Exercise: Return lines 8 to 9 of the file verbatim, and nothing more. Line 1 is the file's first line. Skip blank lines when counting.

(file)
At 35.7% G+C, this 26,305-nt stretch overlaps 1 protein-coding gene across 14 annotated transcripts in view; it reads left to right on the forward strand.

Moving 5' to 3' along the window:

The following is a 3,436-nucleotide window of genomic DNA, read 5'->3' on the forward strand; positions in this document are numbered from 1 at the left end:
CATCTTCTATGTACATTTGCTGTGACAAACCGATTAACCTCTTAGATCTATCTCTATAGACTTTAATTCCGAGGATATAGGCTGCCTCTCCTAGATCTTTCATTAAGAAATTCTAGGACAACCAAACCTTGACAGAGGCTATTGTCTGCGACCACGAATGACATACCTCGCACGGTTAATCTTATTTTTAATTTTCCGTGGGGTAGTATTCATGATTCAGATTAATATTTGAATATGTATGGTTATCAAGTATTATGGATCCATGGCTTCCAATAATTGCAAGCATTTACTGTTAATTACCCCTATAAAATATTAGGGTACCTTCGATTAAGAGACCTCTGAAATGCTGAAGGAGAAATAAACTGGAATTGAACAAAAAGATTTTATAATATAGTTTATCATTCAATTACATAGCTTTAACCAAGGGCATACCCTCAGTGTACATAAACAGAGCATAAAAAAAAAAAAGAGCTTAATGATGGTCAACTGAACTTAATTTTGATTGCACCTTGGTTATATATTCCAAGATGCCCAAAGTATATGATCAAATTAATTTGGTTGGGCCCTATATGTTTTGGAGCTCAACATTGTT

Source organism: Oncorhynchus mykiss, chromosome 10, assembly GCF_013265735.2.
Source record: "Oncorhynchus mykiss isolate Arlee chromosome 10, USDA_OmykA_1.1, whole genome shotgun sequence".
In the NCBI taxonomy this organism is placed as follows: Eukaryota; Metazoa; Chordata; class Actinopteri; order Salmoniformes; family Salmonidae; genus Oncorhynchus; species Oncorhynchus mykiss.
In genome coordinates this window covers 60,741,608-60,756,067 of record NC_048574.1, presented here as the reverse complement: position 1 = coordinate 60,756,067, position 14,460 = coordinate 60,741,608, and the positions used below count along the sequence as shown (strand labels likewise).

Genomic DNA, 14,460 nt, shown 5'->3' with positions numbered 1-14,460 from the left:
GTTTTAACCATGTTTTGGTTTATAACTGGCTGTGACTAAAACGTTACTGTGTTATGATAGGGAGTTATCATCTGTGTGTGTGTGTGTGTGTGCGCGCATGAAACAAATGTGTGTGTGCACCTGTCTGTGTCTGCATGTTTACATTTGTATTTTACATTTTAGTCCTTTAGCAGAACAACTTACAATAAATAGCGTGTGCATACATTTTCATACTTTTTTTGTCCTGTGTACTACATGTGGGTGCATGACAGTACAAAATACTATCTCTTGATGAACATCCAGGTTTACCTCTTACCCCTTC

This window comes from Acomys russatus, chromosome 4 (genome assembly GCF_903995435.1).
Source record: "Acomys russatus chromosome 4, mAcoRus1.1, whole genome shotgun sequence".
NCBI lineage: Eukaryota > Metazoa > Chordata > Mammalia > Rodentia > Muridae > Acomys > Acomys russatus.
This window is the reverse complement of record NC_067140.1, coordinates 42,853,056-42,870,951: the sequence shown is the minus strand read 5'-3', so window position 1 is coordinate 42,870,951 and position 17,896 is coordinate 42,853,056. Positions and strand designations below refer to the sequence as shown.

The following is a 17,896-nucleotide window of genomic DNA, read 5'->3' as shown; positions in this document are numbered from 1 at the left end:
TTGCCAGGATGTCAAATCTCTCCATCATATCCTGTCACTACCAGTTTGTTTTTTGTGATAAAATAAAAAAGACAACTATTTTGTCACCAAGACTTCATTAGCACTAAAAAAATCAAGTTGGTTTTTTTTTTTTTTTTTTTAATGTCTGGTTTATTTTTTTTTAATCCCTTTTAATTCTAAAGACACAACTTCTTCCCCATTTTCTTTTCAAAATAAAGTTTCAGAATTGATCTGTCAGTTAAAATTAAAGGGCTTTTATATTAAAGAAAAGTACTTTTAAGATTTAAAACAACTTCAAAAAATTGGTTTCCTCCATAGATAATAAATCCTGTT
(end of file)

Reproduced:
In genome coordinates this window covers 60,741,608-60,756,067 of record NC_048574.1, presented here as the reverse complement: position 1 = coordinate 60,756,067, position 14,460 = coordinate 60,741,608, and the positions used below count along the sequence as shown (strand labels likewise).

Genomic DNA, 14,460 nt, shown 5'->3' with positions numbered 1-14,460 from the left: